Indaba Capital Management escalated its battle with The Stagwell Group as it pushes for better terms for MDC Partners shareholders in Stagwell’s proposed merger with MDC. Stagwell, meanwhile, fired back at Indaba, one of MDC’s biggest shareholders.
Indaba late today released a feisty open letter to Mark Penn, managing partner of Stagwell and chairman-CEO of MDC, along with a slide deck detailing its opposition to current terms of the merger.
“We are not able to sit by as Stagwell tries to secure what we view as a sweetheart transaction that deprives us and other MDC shareholders of significant value,” Derek Schrier, Indaba’s managing partner, said in the letter to Penn. “Given your apparent influence over various aspects of the proposed combination of MDC and Stagwell, we want to clearly lay out our concerns for you. Unlike MDC’s [board] special committee, you seem to have the ability to address our reservations if Stagwell truly wants to combine with MDC on fair and reasonable terms.”
Stagwell, MDC’s largest shareholder, is pushing MDC investors to approve the merger at MDC’s June 22 special meeting of shareholders. After Indaba released its letter, Stagwell issued its own statement to Ad Age challenging Indaba’s assertions.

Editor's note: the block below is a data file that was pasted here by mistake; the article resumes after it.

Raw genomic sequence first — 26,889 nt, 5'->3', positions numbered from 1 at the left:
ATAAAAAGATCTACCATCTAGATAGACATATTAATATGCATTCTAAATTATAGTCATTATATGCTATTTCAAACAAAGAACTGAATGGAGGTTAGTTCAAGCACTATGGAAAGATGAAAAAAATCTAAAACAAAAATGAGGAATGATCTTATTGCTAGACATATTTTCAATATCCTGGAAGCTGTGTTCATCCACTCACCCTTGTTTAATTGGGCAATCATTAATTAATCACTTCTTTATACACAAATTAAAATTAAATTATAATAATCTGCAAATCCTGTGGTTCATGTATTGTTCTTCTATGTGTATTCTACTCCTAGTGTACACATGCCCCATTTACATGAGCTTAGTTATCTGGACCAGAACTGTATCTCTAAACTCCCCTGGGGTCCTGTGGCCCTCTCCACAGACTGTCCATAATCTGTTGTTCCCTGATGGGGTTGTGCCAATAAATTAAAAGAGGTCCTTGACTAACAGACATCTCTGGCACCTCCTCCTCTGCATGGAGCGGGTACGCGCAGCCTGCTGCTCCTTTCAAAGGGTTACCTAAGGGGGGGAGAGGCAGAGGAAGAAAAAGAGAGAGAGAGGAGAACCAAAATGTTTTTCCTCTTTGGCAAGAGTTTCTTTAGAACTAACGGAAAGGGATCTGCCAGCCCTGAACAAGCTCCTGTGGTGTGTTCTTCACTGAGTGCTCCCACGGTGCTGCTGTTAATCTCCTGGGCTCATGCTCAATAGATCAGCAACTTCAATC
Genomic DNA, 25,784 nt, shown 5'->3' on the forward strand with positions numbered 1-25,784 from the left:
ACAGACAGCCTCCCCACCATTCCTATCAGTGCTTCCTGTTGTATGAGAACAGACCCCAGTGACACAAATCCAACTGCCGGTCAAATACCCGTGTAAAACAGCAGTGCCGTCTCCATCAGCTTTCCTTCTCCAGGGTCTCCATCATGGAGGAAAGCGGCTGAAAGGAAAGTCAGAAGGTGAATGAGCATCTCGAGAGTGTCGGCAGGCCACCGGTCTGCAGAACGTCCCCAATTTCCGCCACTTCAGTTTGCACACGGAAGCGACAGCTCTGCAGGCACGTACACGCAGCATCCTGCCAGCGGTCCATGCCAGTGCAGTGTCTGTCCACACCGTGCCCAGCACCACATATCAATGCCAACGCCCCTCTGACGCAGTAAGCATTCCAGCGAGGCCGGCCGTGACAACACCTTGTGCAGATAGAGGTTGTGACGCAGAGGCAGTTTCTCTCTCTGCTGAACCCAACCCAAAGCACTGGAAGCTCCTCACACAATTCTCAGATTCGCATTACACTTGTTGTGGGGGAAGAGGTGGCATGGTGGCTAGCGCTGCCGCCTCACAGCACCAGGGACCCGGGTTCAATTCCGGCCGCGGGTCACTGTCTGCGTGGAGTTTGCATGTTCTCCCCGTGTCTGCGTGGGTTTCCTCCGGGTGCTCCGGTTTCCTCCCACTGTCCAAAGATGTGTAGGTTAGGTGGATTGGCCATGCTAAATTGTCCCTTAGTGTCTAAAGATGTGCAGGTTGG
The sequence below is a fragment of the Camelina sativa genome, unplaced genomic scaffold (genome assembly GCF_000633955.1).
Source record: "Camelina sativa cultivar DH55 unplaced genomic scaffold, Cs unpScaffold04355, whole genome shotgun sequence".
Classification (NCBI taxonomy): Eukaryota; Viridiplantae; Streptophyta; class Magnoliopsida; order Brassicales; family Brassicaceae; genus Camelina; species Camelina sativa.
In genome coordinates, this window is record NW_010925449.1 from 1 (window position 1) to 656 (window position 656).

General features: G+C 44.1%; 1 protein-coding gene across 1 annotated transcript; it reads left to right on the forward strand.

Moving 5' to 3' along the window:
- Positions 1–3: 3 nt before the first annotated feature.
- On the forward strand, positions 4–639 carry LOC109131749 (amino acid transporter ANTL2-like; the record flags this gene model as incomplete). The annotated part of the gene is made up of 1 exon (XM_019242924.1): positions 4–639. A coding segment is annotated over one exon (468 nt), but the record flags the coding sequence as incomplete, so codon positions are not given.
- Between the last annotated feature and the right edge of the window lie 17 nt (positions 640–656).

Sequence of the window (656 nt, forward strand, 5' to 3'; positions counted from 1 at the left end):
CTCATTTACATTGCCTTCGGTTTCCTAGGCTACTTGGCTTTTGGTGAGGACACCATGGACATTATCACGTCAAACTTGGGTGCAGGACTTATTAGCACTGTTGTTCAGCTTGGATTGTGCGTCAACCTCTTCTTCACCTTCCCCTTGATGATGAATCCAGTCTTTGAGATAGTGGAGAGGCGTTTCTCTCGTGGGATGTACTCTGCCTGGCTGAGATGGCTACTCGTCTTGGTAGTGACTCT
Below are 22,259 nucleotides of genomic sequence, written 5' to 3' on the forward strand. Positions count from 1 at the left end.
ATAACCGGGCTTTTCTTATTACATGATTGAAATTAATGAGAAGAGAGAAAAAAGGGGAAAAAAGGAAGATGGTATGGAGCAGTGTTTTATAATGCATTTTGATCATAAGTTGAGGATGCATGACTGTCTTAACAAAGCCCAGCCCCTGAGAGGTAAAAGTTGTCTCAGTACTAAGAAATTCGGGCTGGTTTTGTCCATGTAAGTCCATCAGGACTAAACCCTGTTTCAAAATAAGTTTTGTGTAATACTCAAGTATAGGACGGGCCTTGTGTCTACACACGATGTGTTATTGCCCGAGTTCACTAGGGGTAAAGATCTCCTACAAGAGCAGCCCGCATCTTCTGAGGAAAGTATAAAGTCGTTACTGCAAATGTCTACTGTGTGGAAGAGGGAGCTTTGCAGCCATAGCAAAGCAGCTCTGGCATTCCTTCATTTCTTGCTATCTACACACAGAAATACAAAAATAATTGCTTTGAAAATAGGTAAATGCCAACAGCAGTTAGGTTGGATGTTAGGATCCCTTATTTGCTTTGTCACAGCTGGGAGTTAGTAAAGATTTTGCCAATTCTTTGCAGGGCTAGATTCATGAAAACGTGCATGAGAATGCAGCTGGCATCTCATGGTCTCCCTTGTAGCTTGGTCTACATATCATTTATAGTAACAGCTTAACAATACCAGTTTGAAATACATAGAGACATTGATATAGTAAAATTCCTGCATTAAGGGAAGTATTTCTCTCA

“Indaba continues to demonstrate a lack of analytical rigor, an understanding of the process or frankly the business combination and its financial and strategic benefits,” Stagwell Partner Jay Leveton said in the statement. “The trading price of MDC’s debt and stock are up significantly because of this transaction.
“When the deal was first announced, Indaba pointed to the stock price—then well below $3.75—to suggest the market did not like the deal. Now that the stock is above $5 per share, and investors have seen their returns quadruple thanks to this deal, Indaba is trying to point in a new direction.
“Perhaps tomorrow will bring yet another analytical innovation in desperation. The fact is that the overwhelming majority of MDC shareholders understand the valuation of these two businesses and recognize the stock price today reflects the power of the combination. We understand Indaba wants more. But this deal is fair and sensible to all reasonable parties. As importantly, it is all we are willing to do.”
In its presentation today, Indaba reiterated it could support the deal “if it included terms providing adequate value to all shareholders.”
In one of the odder twists in this merger saga, Indaba called attention to the “impressive job” of MDC management—which is led by Penn—while Stagwell noted MDC’s financial challenges.
“We believe that [MDC] management has done an impressive job navigating the pandemic and driving improvements at MDC, but this is not a justification for the Special Committee to essentially rubberstamp the anti-MDC shareholder terms,” Indaba said in its presentation. “We urge the Special Committee to reassess MDC’s value as we firmly believe that Stagwell can afford to adequately compensate shareholders.
In his statement today, Stagwell’s Leveton pointed to Stagwell’s strengths and MDC’s weaknesses as justifications for the deal's terms.